Provocative title, wouldn’t you say? Of course, I’m referring to the only 'F-word' that a financial advisor calls themselves when they are ethically and legally bound to put their clients interests ahead of their own - fiduciary.
Here’s why it matters to you: imagine you and your partner are sitting down with a financial advisor. The advisor has guided you through a thorough analysis of your financial life as it relates to your values and goals. As a result of the analysis, they are recommending you open an account with them and invest in some mutual funds that will help you meet your long term goal of becoming financially independent at age 65. Sounds reasonable, right?
You and your partner get home and google the mutual funds that were recommended. It turns out that not only are these mutual funds nearly identical to widely available low cost index funds, but they are several times more expensive to own and the advisor has been incentivised with commissions to sell the funds to you. Does this still sound reasonable?
While most financial advisors will do right by their clients, regardless of their fiduciary status, this is one of many scenarios where a non-fiduciary advisor can provide conflicted advice and put your life's hard work at jeopardy in exchange for their financial benefit.
Financial Engines, a financial services firm for workplace solutions and advocate for industry transparency, suggests these questions to ask your current or potential advisor and what to look for in their answers.
- Are you a fiduciary? A direct question deserves a direct answer. Pay attention to how the advisor responds. If your advisor has told you that he or she is acting as a fiduciary, ask them to show that to you in writing.
- Do you receive any type of compensation in addition to what I’m paying you? Some advisors receive commissions or other product-based compensation when they steer clients into particular investment products (such as mutual funds, annuities and variable annuities). This is a clear conflict of interest and can indicate that the advisor is not, in fact, a fiduciary. Make sure your advisor is providing unbiased advice and not simply selling you investment products.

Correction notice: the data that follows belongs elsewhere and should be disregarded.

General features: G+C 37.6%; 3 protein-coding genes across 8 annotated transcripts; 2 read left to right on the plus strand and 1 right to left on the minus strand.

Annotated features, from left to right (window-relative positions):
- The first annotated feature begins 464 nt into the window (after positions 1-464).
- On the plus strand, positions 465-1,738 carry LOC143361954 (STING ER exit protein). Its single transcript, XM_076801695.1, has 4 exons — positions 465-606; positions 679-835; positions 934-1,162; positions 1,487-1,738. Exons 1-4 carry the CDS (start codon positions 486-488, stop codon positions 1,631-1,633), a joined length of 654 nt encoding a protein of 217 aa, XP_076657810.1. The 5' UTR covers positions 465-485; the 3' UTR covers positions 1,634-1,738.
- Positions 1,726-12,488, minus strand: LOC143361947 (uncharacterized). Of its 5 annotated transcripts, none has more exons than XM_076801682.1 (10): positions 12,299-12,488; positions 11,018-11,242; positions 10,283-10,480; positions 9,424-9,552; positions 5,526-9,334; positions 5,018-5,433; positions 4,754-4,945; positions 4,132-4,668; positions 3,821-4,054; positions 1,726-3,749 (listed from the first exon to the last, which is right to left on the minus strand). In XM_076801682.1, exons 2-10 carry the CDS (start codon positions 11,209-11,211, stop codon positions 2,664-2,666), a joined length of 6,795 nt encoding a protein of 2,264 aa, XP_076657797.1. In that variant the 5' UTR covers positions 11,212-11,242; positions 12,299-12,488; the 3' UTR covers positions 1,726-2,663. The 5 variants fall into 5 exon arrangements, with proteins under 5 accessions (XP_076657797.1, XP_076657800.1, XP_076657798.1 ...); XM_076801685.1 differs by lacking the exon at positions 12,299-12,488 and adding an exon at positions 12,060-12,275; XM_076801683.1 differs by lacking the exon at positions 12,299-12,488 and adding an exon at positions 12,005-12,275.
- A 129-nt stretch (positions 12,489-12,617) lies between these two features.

- Are you “dual-registered”? Some advisors are registered as both investment advisors and broker-dealers. Often, a broker-dealer is acting in the role of salesperson. If your advisor is also a broker-dealer, make sure you understand which hat they are wearing when providing advice to you.
- Have you ever been cited by a professional or regulatory organization for disciplinary reasons? To be extra sure, you can look up the advisor’s records on FINRA’s BrokerCheck to find out if they have any complaints. Keep a close eye out for complaints related to providing financial and advisory services.
In response to the growing public demand for, and trust in, real fiduciary financial advisors, I hereby submit to you my fiduciary oath:
I will always put your best interests first.
I will act with prudence; that is, with the skill, care, diligence, and good judgment of a professional.
I will not mislead you, and I will provide conspicuous, full and fair disclosure of all important facts.
I will avoid conflicts of interest.
I will fully disclose and fairly manage, in your favor, any unavoidable conflicts.
Thoughts or comments? Send me a note, I’d love to hear from you!
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